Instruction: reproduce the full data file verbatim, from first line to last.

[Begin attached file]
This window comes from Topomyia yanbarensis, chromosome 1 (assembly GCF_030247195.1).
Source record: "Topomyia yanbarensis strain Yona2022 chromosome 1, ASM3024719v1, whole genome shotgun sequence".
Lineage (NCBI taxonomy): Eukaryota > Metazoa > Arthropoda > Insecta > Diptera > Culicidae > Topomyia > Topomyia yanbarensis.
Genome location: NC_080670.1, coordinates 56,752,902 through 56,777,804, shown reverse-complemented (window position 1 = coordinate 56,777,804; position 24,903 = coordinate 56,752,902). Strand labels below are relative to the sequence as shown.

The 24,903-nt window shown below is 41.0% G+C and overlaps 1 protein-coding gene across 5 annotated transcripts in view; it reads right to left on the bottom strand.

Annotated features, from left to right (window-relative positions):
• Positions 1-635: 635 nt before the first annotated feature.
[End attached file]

This window comes from Topomyia yanbarensis, chromosome 1 (assembly GCF_030247195.1).
Source record: "Topomyia yanbarensis strain Yona2022 chromosome 1, ASM3024719v1, whole genome shotgun sequence".
Lineage (NCBI taxonomy): Eukaryota > Metazoa > Arthropoda > Insecta > Diptera > Culicidae > Topomyia > Topomyia yanbarensis.
Genome location: NC_080670.1, coordinates 56,752,902 through 56,777,804, shown reverse-complemented (window position 1 = coordinate 56,777,804; position 24,903 = coordinate 56,752,902). Strand labels below are relative to the sequence as shown.

The 24,903-nt window shown below is 41.0% G+C and overlaps 1 protein-coding gene across 5 annotated transcripts in view; it reads right to left on the bottom strand.

Annotated features, from left to right (window-relative positions):
• Positions 1-635: 635 nt before the first annotated feature.